Why new doctors are learning the trade in Greene, Darke counties

Two new doctors will be starting their family medicine residencies in Jamestown this summer, treating the full spectrum of patients and, hopefully, planting the roots of a long career in rural Ohio.

Rural medical residencies — the supervised years after medical school — are a proven way to draw more small-town doctors. And more rural doctors are urgently needed to replace retiring physicians and fill the need for local care in remote communities.

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“It’s about getting good family physicians trained who will stay and practice in rural Ohio,” said Dr. Wes Halderman, rural site director with the Soin Family Medicine Residency, who is launching the rural residency program this July out of Jamestown Health Center.

Halderman said both incoming doctors to the program, Dr. Virginia Keim and Dr. Haley Rossiter plan to work in rural Ohio.

The need is urgent in parts of rural Ohio, where care can be limited and long practicing physicians leave without new primary care practices to take their place.

While 20% of the U.S. population lives in rural communities, only 11% of physicians practice in such areas, according to the Association of American Medical Colleges.

The gap in providers means some rural patients either have to travel, have waits or forgo care. There’s a shortage of family practices in small towns, but also other types of care like psychiatry or other specialties.

The Jamestown residency will join other efforts to get more doctors connected to rural communities.

The Wright State University Boonshoft School of Medicine said in September that it is developing a new rural family medicine residency program, seeking to train family medicine physicians who will go on to establish their medical practice in rural Ohio. The program starts students in Dayton and year two and three are in Greenville, working along the way with Family Health Services of Darke County, Wayne HealthCare, and Premier Health.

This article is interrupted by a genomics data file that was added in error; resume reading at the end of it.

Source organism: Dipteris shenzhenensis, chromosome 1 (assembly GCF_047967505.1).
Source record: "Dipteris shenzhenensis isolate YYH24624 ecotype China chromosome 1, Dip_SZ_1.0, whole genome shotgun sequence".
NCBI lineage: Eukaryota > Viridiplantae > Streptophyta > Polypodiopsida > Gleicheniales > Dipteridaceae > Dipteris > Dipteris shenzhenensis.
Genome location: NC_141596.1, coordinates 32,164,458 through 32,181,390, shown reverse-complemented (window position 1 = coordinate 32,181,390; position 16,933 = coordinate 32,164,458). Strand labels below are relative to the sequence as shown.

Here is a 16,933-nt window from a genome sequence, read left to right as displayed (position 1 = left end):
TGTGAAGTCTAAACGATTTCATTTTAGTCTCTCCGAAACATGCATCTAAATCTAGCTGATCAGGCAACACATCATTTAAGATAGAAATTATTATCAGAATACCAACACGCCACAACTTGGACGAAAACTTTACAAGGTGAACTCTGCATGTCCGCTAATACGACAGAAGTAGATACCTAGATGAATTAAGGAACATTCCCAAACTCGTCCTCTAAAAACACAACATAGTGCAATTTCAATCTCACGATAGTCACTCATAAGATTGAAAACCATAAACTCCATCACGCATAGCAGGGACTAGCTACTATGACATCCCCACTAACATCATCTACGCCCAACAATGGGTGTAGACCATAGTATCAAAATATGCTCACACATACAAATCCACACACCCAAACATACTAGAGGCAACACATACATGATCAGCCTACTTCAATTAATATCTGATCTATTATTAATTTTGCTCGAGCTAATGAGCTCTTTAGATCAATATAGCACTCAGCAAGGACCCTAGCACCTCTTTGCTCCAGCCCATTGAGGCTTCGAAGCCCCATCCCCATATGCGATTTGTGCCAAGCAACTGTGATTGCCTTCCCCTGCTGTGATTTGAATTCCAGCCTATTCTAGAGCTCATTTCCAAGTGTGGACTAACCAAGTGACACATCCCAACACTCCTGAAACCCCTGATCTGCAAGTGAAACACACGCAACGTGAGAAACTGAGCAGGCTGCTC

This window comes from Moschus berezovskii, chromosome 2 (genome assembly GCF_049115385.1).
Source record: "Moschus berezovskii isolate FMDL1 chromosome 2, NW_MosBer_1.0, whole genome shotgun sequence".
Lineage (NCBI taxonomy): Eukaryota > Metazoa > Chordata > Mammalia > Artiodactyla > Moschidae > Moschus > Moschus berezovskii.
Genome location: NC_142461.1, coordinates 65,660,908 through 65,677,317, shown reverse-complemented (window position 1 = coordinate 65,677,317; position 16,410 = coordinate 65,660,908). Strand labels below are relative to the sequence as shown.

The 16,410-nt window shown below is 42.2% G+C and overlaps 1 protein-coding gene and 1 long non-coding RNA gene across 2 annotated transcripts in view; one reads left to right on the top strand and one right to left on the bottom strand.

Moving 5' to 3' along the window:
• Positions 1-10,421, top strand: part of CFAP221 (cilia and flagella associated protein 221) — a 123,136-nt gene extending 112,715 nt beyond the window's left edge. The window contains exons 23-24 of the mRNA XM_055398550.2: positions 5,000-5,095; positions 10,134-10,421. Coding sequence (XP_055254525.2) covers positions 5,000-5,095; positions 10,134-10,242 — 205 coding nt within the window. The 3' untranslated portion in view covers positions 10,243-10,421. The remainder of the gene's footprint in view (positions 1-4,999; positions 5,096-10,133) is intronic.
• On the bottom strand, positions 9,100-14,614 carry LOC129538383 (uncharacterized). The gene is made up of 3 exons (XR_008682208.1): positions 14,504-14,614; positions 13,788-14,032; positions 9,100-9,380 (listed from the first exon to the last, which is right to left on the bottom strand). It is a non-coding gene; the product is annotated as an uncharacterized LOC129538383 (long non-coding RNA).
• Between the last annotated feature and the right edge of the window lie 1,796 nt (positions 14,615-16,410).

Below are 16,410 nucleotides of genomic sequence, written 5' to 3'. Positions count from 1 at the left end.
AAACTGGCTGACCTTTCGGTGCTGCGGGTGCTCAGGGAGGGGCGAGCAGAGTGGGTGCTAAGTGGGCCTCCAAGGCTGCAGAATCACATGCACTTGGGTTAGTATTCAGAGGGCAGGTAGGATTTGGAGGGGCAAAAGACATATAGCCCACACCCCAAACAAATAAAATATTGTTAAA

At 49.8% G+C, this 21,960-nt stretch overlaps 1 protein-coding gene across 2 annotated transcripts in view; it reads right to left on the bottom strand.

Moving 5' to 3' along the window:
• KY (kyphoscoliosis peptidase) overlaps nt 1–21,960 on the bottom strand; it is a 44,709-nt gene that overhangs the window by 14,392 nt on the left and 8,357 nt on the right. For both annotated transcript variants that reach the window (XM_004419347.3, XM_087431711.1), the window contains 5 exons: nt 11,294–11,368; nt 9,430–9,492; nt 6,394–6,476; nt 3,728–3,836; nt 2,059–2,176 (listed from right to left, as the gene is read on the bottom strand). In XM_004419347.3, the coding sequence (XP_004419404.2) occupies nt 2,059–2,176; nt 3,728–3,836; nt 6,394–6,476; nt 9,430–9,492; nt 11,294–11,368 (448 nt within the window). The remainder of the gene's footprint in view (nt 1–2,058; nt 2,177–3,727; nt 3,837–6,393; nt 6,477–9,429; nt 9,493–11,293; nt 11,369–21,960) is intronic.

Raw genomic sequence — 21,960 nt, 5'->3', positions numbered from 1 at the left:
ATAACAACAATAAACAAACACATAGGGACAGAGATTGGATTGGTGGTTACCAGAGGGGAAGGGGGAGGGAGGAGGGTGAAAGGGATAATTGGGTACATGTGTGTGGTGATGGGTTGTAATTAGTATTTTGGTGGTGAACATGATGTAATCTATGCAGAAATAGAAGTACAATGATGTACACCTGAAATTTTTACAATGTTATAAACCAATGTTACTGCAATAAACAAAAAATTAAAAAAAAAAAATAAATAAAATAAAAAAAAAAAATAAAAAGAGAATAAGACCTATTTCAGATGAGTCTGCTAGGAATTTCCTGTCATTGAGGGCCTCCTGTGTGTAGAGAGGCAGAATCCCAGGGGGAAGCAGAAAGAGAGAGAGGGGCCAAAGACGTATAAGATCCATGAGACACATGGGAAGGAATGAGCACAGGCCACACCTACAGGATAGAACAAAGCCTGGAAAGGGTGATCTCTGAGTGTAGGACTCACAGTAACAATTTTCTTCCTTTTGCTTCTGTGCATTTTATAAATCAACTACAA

There are several factors that make it hard to encourage new doctors to take up rural practice, the Association of American Medical Colleges states. There are fewer options for working spouses, rural medical schools might have fewer resources, and doctors graduating with high debt might worry they’ll earn less in a remote area.

Rural training tracks can add a counterweight to this by helping doctors see what the towns and medical communities have to offer.

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Halderman said at Jamestown and in rural family medicine that doctors tend to offer a full spectrum of care, because patients can’t or don’t want to travel long distances for different types of care.

This means the medical residents get to learn a wide range of skills and do more procedures in the office. While a suburban practice is likely to be more specialized, at Jamestown the doctors do everything from biopsies of skin lesions, joint injections, point-of-care ultrasounds, and treating substance use disorder.

“They’re seeing kids, newborns, they’re seeing pregnant women, women’s health, Medicare, geriatrics. Everything. But they see it in the context of the rural setting,” Halderman said.

The Soin residency program already had a rural pathway tract. What the new residency program that starts this July will do is have them complete the entirety of their three-year outpatient continuity clinic experience at Jamestown, with more than 1,500 patient encounters including continuity obstetrical care, pediatric care, substance use disorder treatment, outpatient procedures.

The new residents learn from a team. Along with Halderman, Dr. Laura Chambers-Kersh, family physician with fellowship training in obstetrics, is the other core faculty member with primary teaching duties in Jamestown.

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